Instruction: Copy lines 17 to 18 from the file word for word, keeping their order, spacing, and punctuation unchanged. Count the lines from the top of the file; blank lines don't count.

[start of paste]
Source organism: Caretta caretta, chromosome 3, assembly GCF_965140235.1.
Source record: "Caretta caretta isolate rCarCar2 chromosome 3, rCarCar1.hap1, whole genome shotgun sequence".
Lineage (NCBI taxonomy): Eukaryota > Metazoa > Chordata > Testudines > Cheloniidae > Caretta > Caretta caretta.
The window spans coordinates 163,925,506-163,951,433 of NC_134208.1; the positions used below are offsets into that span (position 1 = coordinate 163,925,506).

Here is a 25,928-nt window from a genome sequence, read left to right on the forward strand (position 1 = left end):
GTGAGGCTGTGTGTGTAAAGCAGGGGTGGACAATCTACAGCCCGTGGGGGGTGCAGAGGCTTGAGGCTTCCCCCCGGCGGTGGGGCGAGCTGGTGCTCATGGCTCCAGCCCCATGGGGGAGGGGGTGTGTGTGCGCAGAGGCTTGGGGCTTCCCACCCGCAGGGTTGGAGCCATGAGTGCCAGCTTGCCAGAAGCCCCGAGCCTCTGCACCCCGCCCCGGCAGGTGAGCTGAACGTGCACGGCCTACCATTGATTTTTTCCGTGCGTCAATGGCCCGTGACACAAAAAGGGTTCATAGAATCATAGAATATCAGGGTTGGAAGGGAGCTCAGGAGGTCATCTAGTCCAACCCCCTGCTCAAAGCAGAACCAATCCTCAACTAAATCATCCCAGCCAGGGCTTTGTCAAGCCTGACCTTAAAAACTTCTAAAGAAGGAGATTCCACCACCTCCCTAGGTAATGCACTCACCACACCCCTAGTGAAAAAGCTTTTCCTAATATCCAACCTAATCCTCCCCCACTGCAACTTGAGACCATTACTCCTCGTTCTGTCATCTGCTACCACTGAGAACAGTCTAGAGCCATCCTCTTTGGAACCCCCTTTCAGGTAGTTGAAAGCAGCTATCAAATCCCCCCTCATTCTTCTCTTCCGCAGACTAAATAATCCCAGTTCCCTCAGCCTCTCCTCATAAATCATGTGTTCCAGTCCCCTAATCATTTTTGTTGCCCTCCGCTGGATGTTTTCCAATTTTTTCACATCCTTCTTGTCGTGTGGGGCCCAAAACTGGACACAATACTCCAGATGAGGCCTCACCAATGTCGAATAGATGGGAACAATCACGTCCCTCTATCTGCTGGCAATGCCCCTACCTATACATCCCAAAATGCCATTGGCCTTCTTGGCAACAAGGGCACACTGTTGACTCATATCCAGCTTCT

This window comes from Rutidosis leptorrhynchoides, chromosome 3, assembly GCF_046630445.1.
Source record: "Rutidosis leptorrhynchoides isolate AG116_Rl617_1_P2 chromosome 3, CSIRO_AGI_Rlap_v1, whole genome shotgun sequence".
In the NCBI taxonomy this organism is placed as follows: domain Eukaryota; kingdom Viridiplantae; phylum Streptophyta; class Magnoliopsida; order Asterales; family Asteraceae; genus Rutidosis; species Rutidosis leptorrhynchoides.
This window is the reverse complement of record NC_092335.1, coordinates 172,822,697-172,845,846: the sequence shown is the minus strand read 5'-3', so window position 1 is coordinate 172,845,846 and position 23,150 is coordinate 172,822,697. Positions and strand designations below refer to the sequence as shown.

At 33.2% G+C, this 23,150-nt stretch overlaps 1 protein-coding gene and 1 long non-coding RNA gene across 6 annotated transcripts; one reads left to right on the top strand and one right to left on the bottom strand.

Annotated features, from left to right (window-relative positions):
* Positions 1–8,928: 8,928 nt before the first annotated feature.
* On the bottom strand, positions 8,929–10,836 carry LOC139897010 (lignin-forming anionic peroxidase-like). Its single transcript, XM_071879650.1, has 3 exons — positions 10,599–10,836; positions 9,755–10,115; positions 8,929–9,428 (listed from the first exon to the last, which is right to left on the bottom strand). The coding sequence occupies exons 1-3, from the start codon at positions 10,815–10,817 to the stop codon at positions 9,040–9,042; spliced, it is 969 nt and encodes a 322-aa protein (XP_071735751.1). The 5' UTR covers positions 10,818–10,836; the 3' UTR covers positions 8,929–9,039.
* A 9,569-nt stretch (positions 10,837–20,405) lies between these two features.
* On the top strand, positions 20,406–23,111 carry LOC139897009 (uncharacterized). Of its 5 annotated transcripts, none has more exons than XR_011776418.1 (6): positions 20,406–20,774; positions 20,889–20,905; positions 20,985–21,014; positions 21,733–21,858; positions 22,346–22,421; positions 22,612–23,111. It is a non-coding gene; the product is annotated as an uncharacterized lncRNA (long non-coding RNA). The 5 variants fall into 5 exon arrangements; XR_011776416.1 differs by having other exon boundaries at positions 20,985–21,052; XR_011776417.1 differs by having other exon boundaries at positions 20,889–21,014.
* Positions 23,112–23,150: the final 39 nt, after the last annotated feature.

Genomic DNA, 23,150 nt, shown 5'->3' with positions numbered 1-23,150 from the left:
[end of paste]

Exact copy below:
* Positions 23,112–23,150: the final 39 nt, after the last annotated feature.

Genomic DNA, 23,150 nt, shown 5'->3' with positions numbered 1-23,150 from the left: